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What Is Debt Consolidation, and Should I Consolidate?

Debt consolidation rolls multiple debts into a single payment. It can work if your debt isn't excessive and you have good credit and a plan to keep debt in check.
July 20, 2018
Paying Off Debt, Personal Finance
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Debt consolidation rolls high-interest debts, such as credit card bills, into a single, lower-interest payment. It can reduce your total debt and reorganize it so you pay it off faster.

If you’re dealing with a manageable amount of debt and just want to reorganize multiple bills with different interest rates, payments and due dates, debt consolidation is a sound approach you can tackle on your own.

» MORE: Follow these 3 steps to pay off debt

How does debt consolidation work?

There are two primary ways to consolidate debt, both of which concentrate your debt payments into one monthly bill:

Two additional ways to consolidate debt are taking out a home equity loan or 401(k) loan. However, these two options involve risk — to your home or your retirement. In any case, the best option for you depends on your credit score and profile, as well as your debt-to-income ratio.

» MORE: 4 ways to consolidate debt

Debt consolidation calculator

Use the calculator below to see whether or not it makes sense for you to consolidate.

When debt consolidation is a good idea

Success with a consolidation strategy requires the following:

  • Your total debt doesn’t exceed 50% of your income
  • Your credit is good enough to qualify for a 0% credit card or low-interest debt consolidation loan
  • Your cash flow consistently covers payments toward your debt
  • You have a plan to prevent running up debt again

Here’s a scenario when consolidation makes sense: Say you have four credit cards with interest rates ranging from 18.99% to 24.99%. You always make your payments on time, so your credit is good. You might qualify for an unsecured debt consolidation loan at 7% — a significantly lower interest rate.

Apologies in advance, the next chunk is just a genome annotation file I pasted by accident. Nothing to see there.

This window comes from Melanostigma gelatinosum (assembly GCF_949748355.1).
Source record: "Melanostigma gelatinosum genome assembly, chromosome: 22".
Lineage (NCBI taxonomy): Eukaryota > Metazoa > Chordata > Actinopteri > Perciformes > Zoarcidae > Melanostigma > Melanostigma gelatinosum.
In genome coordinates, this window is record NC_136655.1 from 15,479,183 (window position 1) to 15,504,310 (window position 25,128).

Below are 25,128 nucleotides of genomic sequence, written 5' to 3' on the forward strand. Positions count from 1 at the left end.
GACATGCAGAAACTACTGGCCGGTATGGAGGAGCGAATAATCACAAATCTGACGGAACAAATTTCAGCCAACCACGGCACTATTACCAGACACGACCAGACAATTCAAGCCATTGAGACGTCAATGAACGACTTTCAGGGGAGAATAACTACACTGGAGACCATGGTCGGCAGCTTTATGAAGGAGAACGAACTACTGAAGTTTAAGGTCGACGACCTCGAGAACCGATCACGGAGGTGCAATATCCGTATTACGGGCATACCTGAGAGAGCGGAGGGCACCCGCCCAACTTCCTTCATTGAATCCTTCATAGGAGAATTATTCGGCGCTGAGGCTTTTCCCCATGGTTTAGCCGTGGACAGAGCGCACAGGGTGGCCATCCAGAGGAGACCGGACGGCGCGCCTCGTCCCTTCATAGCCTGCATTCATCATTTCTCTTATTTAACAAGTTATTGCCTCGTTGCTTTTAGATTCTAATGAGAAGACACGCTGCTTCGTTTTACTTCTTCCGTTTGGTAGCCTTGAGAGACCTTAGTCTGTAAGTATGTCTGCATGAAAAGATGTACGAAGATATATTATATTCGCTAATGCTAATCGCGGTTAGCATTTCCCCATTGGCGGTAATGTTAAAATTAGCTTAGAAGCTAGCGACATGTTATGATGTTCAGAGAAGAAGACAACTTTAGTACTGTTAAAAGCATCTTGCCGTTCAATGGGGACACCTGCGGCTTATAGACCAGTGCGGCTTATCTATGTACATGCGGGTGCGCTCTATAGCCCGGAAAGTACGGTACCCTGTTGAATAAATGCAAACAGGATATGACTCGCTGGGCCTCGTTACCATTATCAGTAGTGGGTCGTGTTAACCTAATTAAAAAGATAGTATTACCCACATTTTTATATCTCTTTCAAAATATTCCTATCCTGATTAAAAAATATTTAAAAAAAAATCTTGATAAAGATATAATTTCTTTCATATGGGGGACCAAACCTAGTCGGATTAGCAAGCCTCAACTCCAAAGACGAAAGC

Debt consolidation works if it includes a plan to prevent running up debt again.

For many people, consolidation reveals a light at the end of the tunnel. If you take a loan with a three-year term, you know it will be paid off in three years — assuming you make your payments on time and manage your spending. Conversely, making minimum payments on credit cards could mean months or years before they’re paid off, all while accruing more interest than the initial principal.

Readers also ask

Consolidate your debt if you can get a loan at better terms and/or it will help you make payments on time. Just make sure this consolidation is part of a larger plan to get out of debt and you don’t run up new balances on the cards you’ve consolidated. Read about how to tackle credit card debt.
A personal loan allows you to pay off your creditors yourself, or you can use a lender that sends money straight to your creditors. Read about the steps required to get a personal loan.
Debt consolidation can help your credit if you make on-time payments or consolidating shrinks your credit card balances. Your credit may be hurt if you run up credit card balances again, close most or all of your remaining cards, or miss a payment on your debt consolidation loan. Learn more about how debt consolidation affects your credit score.

 

When debt consolidation is a bad idea

Consolidation isn’t a silver bullet for debt problems. It doesn’t address excessive spending habits that create debt in the first place. It’s also not the solution if you’re overwhelmed by debt and have no hope of paying it off even with reduced payments.

If your debt load is small — you can pay it off within six months to a year at your current pace — and you’d save only a negligible amount by consolidating, don’t bother.

Try a do-it-yourself debt payoff method instead, such as the debt snowball or debt avalanche.

If the total of your debts is more than half your income, and the calculator above reveals that debt consolidation is not your best option, you’re better off seeking debt relief than treading water.

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